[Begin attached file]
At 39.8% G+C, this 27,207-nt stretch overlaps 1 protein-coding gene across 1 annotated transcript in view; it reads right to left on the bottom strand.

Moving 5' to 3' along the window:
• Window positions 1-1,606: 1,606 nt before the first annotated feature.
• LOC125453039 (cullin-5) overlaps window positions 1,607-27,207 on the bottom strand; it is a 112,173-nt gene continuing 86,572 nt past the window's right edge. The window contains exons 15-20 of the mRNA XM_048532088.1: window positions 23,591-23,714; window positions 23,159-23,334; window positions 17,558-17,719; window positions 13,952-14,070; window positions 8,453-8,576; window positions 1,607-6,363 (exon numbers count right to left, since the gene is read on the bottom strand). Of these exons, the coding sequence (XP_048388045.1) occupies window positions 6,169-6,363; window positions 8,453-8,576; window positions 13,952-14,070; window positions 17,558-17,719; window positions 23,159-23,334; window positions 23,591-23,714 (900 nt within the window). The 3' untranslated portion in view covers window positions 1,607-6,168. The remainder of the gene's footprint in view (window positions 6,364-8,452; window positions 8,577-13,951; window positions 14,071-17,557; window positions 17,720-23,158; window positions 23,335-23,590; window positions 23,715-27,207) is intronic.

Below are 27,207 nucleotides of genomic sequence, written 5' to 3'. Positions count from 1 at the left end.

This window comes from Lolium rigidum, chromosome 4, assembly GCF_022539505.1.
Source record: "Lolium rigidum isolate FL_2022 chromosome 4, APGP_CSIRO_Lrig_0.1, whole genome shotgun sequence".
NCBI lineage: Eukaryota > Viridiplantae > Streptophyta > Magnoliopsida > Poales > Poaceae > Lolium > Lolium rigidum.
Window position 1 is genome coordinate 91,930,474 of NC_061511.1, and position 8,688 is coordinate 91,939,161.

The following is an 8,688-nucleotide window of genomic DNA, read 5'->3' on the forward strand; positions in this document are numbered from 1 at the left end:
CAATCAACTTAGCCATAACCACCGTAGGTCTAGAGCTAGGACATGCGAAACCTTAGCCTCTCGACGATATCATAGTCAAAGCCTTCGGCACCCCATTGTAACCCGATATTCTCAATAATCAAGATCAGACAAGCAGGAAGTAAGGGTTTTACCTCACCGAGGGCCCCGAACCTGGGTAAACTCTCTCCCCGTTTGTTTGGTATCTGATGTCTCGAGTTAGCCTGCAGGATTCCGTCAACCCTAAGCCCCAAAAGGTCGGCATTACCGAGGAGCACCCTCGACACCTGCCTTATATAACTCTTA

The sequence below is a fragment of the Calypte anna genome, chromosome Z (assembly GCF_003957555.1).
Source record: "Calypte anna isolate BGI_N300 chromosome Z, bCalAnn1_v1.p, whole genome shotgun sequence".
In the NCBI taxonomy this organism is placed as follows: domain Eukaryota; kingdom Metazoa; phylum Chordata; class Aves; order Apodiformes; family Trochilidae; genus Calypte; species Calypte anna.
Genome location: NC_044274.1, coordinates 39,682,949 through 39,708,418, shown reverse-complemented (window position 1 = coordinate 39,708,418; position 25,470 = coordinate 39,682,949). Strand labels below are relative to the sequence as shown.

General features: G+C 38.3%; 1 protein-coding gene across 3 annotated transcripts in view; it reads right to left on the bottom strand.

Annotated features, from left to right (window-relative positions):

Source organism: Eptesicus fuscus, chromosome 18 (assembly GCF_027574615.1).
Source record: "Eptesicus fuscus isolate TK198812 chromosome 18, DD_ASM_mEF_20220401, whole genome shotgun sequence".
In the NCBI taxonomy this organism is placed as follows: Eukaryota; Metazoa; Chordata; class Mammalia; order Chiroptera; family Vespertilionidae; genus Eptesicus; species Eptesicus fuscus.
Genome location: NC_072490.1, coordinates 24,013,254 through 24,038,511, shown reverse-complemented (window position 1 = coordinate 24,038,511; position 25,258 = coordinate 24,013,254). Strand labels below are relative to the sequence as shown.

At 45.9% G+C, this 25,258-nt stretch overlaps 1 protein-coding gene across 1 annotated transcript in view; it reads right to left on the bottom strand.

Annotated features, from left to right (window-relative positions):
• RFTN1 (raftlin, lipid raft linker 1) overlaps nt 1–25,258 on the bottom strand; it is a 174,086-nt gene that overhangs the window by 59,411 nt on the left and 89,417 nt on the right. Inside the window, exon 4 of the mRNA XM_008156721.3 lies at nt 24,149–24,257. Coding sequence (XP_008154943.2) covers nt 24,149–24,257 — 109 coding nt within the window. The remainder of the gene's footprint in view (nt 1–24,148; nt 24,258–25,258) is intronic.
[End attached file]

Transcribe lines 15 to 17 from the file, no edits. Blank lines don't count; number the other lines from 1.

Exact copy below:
Genome location: NC_044274.1, coordinates 39,682,949 through 39,708,418, shown reverse-complemented (window position 1 = coordinate 39,708,418; position 25,470 = coordinate 39,682,949). Strand labels below are relative to the sequence as shown.

General features: G+C 38.3%; 1 protein-coding gene across 3 annotated transcripts in view; it reads right to left on the bottom strand.

Annotated features, from left to right (window-relative positions):